By Paige Hamilton

Legislation to fight ‘fake news’ and cyber-crimes across Sub-Saharan Africa endangers press freedom

Internet penetration in Africa is still the lowest among the continents, with only 21.8% in 2017.  Nonetheless, access to the internet has remained a vital resources for populations as it facilitates education, freedom of expression, entrepreneurship, and democracy; even heads of state employ social media. Yet despite these benefits, an increasing number of Sub-Saharan national governments are taking legal measures to limit their citizens’ use of the internet.

Uganda, Kenya, Tanzania, and now Zambia are the latest perpetrators. Governments are issuing new bills to supposedly prevent the spreading of false information and protect national cyber-security; they include fines, licence fees, and an unchecked power to block websites. Critics globally recognise that in actuality, these laws limit an individual’s right to information and self-expression.

Here, we highlight a few of the most prominent examples where governments are  levying such laws and impeding freedom of the media and freedom of expression.

Uganda: 117th in RSF World Press Freedom Index 2018

Earlier this year in April, Ugandan President Yoweri Museveni proposed that Parliament draft a bill to tax social media accounts to regulate ‘fake news’ and information from spreading on popular platforms like Facebook and WhatsApp. The tax, he added later, would bring in millions of Ugandan shillings to the National Treasury.  The attempt to regulate “opinions, prejudices [and] insults” was put into effect on 1 July and has been met with widespread public outcry.

The cost of access to social media sites is now $0.05 per day, meaning that monthly fees amount to $1.5. When average revenue per user (ARPU) of telecom services is just $2.5 per month, the tax takes an uneven toll across socio-economic groups.

The Ugandan Minister of ICT argued that the levy would fund increased broadband infrastructure. While this would improve transmission and access to the government owned public TV broadcaster, UBC, it would not improve the reach of UBC Radio, a medium that is traditionally more widely accessible. Opponents of the tax argue that it unjustly targets not only the poor but also women and youth. Preventing these groups’ access to information denies them knowledge, freedom of speech, and entrepreneurship opportunities some said.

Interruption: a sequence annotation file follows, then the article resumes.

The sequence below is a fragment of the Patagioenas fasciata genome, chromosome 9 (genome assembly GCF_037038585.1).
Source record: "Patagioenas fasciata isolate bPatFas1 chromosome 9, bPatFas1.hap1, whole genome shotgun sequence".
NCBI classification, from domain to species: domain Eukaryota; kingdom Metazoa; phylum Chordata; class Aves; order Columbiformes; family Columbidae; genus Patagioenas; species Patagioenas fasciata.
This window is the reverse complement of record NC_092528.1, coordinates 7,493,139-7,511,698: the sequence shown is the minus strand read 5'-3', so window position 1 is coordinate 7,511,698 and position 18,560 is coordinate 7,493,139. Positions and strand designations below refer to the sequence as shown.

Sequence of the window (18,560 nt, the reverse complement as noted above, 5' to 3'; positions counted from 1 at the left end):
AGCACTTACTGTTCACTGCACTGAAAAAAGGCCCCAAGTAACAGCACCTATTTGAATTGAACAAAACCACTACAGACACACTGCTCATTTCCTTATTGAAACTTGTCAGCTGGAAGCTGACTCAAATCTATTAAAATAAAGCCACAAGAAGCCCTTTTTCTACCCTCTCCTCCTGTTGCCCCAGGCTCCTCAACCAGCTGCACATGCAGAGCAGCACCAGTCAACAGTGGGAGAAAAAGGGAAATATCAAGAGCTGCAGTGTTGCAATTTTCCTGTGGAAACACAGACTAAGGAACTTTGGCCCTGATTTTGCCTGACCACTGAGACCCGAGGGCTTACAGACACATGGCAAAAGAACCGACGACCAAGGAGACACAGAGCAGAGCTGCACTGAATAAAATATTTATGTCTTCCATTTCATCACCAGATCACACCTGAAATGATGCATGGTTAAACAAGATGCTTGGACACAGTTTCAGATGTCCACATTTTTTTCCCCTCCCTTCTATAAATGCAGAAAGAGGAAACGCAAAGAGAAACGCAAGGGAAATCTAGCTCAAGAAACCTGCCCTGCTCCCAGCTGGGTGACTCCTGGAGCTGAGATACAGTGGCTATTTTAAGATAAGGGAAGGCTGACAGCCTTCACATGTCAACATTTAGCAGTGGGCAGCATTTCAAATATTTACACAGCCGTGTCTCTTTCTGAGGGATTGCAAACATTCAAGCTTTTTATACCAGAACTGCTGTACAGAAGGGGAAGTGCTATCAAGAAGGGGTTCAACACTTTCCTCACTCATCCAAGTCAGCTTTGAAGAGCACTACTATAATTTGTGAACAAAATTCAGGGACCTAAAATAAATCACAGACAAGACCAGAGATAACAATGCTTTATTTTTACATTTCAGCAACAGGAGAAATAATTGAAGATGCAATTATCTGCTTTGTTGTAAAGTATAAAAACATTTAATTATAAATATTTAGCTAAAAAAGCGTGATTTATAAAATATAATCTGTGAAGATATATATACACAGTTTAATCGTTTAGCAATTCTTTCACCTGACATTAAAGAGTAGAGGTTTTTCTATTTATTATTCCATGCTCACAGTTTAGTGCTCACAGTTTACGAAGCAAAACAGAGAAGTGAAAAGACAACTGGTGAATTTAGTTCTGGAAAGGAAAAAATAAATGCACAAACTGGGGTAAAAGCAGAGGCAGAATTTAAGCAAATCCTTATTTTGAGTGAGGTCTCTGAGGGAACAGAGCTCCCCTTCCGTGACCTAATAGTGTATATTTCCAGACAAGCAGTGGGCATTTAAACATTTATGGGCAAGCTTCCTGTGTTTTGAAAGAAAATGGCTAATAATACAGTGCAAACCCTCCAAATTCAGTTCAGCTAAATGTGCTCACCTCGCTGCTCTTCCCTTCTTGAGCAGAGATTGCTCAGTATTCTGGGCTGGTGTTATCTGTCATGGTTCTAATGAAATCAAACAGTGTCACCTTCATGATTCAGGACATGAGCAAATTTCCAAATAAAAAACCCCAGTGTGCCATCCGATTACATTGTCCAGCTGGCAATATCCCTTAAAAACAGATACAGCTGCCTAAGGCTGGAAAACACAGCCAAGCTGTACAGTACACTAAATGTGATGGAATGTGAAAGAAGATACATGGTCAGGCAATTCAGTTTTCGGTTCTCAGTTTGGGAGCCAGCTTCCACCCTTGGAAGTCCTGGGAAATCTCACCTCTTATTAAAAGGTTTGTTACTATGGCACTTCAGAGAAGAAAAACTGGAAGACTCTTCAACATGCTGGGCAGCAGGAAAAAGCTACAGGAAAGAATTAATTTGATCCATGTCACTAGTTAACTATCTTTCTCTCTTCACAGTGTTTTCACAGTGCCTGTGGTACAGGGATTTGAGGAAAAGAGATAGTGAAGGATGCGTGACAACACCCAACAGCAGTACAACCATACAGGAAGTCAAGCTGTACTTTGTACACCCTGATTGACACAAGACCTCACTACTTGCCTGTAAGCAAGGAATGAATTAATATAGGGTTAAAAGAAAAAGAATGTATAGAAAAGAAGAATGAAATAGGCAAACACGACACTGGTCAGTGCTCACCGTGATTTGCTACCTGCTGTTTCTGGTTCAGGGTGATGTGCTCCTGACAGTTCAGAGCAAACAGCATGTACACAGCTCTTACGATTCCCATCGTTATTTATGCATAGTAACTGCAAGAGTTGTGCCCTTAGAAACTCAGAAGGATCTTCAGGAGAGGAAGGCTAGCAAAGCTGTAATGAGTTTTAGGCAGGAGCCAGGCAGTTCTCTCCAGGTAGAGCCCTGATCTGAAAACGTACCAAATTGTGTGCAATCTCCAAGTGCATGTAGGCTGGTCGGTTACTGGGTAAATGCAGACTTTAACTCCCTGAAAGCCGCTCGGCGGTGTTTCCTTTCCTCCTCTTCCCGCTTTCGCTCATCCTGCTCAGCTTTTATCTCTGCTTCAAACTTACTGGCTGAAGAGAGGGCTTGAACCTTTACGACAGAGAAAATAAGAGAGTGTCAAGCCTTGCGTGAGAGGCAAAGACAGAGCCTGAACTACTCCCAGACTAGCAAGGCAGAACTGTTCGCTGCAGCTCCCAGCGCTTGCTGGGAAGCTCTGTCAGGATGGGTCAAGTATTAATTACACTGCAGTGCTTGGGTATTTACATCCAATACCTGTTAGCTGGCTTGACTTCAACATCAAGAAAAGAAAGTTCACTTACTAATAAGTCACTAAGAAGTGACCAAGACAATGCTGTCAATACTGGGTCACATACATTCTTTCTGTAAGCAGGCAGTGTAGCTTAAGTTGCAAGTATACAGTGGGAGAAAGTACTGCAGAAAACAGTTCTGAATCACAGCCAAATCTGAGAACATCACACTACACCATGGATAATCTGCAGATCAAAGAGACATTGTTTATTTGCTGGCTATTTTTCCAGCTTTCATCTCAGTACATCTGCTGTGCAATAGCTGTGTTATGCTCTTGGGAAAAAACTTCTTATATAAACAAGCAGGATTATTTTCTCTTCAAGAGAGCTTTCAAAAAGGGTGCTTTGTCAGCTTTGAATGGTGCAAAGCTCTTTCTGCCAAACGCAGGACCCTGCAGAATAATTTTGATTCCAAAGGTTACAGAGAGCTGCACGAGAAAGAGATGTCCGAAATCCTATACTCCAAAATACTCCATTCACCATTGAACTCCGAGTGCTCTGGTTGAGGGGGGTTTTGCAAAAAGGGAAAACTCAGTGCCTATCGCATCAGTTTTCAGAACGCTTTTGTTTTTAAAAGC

Less than two weeks later, amid protests against the social media tax and an additional raise on the tax applied to electronic money transfers, Prime Minister Ruhakana Rugunda decided to put the bills under review. Although the social media bill was projected to remain, on July 18th Museveni called the parliamentary caucus together to discuss it further. They determined that the taxation does not negatively impact research or education and approved its continued implementation.

Kenya: 96th in RSF World Press Freedom Index 2018

In August 2017, Uhuru Kenyatta  won the Kenyan presidential election. The mainstream post-election media sphere lacked significant coverage, leading many Kenyans to  rely on social media for updates, many of which revealed election violence and a large number of deaths. The chaos described and supposed footage of the violence between opposing political groups spread on social media and instilled anxiety and discomfort across the nation. Many skeptics questioned the validity of those social media posts.

It has subsequently come to light that ‘fake news’ sharing bots were present in 24.8% and 27.6% respectively of political discourse during the August and following October election after the supreme court called for a revote.